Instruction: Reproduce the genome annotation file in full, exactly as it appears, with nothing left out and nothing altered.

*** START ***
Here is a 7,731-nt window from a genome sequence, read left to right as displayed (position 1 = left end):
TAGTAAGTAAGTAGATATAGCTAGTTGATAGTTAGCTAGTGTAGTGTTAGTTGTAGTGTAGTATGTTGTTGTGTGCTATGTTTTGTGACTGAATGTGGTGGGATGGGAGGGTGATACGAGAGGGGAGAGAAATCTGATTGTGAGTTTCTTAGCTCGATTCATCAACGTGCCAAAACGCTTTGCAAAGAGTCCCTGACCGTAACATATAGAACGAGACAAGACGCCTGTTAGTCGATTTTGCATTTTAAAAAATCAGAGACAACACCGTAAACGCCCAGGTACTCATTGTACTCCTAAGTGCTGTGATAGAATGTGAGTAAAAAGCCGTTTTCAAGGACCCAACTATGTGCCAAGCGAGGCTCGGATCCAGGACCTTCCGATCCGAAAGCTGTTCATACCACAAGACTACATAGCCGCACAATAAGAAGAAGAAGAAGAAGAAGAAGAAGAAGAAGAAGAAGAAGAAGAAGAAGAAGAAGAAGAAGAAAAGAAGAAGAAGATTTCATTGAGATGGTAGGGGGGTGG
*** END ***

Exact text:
Here is a 7,731-nt window from a genome sequence, read left to right as displayed (position 1 = left end):
TAGTAAGTAAGTAGATATAGCTAGTTGATAGTTAGCTAGTGTAGTGTTAGTTGTAGTGTAGTATGTTGTTGTGTGCTATGTTTTGTGACTGAATGTGGTGGGATGGGAGGGTGATACGAGAGGGGAGAGAAATCTGATTGTGAGTTTCTTAGCTCGATTCATCAACGTGCCAAAACGCTTTGCAAAGAGTCCCTGACCGTAACATATAGAACGAGACAAGACGCCTGTTAGTCGATTTTGCATTTTAAAAAATCAGAGACAACACCGTAAACGCCCAGGTACTCATTGTACTCCTAAGTGCTGTGATAGAATGTGAGTAAAAAGCCGTTTTCAAGGACCCAACTATGTGCCAAGCGAGGCTCGGATCCAGGACCTTCCGATCCGAAAGCTGTTCATACCACAAGACTACATAGCCGCACAATAAGAAGAAGAAGAAGAAGAAGAAGAAGAAGAAGAAGAAGAAGAAGAAGAAGAAGAAGAAGAAGAAAAGAAGAAGAAGATTTCATTGAGATGGTAGGGGGGTGG